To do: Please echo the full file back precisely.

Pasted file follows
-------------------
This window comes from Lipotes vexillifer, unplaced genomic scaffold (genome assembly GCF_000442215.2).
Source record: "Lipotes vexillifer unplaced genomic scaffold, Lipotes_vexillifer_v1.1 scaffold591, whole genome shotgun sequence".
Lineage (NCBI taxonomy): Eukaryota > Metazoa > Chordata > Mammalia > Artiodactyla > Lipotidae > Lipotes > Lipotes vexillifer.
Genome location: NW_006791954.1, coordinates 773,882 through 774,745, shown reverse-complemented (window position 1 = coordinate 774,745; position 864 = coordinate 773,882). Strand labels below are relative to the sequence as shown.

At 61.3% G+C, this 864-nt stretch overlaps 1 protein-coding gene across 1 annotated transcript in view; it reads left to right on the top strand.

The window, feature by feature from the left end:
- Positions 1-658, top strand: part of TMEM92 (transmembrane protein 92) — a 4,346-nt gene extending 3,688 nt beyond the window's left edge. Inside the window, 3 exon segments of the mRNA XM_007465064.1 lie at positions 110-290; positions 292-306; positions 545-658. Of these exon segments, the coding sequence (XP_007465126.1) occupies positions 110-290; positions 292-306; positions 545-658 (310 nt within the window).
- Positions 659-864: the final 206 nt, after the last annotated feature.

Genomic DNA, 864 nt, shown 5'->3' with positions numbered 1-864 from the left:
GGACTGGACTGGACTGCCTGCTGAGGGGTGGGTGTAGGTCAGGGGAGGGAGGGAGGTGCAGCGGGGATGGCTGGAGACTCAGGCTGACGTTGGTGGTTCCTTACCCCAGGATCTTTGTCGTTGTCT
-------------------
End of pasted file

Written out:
This window comes from Lipotes vexillifer, unplaced genomic scaffold (genome assembly GCF_000442215.2).
Source record: "Lipotes vexillifer unplaced genomic scaffold, Lipotes_vexillifer_v1.1 scaffold591, whole genome shotgun sequence".
Lineage (NCBI taxonomy): Eukaryota > Metazoa > Chordata > Mammalia > Artiodactyla > Lipotidae > Lipotes > Lipotes vexillifer.
Genome location: NW_006791954.1, coordinates 773,882 through 774,745, shown reverse-complemented (window position 1 = coordinate 774,745; position 864 = coordinate 773,882). Strand labels below are relative to the sequence as shown.

At 61.3% G+C, this 864-nt stretch overlaps 1 protein-coding gene across 1 annotated transcript in view; it reads left to right on the top strand.

The window, feature by feature from the left end:
- Positions 1-658, top strand: part of TMEM92 (transmembrane protein 92) — a 4,346-nt gene extending 3,688 nt beyond the window's left edge. Inside the window, 3 exon segments of the mRNA XM_007465064.1 lie at positions 110-290; positions 292-306; positions 545-658. Of these exon segments, the coding sequence (XP_007465126.1) occupies positions 110-290; positions 292-306; positions 545-658 (310 nt within the window).
- Positions 659-864: the final 206 nt, after the last annotated feature.

Genomic DNA, 864 nt, shown 5'->3' with positions numbered 1-864 from the left:
GGACTGGACTGGACTGCCTGCTGAGGGGTGGGTGTAGGTCAGGGGAGGGAGGGAGGTGCAGCGGGGATGGCTGGAGACTCAGGCTGACGTTGGTGGTTCCTTACCCCAGGATCTTTGTCGTTGTCT